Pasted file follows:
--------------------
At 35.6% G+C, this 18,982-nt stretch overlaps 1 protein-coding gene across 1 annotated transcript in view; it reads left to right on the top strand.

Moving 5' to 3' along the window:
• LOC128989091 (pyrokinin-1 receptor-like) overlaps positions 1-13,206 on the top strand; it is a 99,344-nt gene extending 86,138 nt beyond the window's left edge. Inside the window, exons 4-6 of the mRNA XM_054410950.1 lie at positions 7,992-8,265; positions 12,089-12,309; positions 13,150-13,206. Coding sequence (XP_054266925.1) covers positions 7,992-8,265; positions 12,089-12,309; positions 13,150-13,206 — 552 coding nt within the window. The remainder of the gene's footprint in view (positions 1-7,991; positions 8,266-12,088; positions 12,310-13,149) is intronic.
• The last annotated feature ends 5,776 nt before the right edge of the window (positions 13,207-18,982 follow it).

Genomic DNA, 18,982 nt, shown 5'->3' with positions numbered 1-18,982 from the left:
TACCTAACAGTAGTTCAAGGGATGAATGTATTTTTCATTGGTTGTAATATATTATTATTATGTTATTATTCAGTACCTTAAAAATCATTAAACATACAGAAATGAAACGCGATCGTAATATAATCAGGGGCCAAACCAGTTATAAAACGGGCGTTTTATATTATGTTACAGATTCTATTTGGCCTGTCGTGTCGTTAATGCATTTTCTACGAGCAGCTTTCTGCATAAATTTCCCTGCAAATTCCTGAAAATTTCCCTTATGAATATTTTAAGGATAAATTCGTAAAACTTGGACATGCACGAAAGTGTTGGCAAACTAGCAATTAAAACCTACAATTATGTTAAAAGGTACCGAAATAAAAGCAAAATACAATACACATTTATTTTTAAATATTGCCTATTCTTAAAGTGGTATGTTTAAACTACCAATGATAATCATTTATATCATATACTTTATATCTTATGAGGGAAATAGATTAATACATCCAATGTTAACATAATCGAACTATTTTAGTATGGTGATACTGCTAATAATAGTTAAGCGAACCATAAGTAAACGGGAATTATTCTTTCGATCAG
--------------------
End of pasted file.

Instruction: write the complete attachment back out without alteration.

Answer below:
At 35.6% G+C, this 18,982-nt stretch overlaps 1 protein-coding gene across 1 annotated transcript in view; it reads left to right on the top strand.

Moving 5' to 3' along the window:
• LOC128989091 (pyrokinin-1 receptor-like) overlaps positions 1-13,206 on the top strand; it is a 99,344-nt gene extending 86,138 nt beyond the window's left edge. Inside the window, exons 4-6 of the mRNA XM_054410950.1 lie at positions 7,992-8,265; positions 12,089-12,309; positions 13,150-13,206. Coding sequence (XP_054266925.1) covers positions 7,992-8,265; positions 12,089-12,309; positions 13,150-13,206 — 552 coding nt within the window. The remainder of the gene's footprint in view (positions 1-7,991; positions 8,266-12,088; positions 12,310-13,149) is intronic.
• The last annotated feature ends 5,776 nt before the right edge of the window (positions 13,207-18,982 follow it).

Genomic DNA, 18,982 nt, shown 5'->3' with positions numbered 1-18,982 from the left:
TACCTAACAGTAGTTCAAGGGATGAATGTATTTTTCATTGGTTGTAATATATTATTATTATGTTATTATTCAGTACCTTAAAAATCATTAAACATACAGAAATGAAACGCGATCGTAATATAATCAGGGGCCAAACCAGTTATAAAACGGGCGTTTTATATTATGTTACAGATTCTATTTGGCCTGTCGTGTCGTTAATGCATTTTCTACGAGCAGCTTTCTGCATAAATTTCCCTGCAAATTCCTGAAAATTTCCCTTATGAATATTTTAAGGATAAATTCGTAAAACTTGGACATGCACGAAAGTGTTGGCAAACTAGCAATTAAAACCTACAATTATGTTAAAAGGTACCGAAATAAAAGCAAAATACAATACACATTTATTTTTAAATATTGCCTATTCTTAAAGTGGTATGTTTAAACTACCAATGATAATCATTTATATCATATACTTTATATCTTATGAGGGAAATAGATTAATACATCCAATGTTAACATAATCGAACTATTTTAGTATGGTGATACTGCTAATAATAGTTAAGCGAACCATAAGTAAACGGGAATTATTCTTTCGATCAG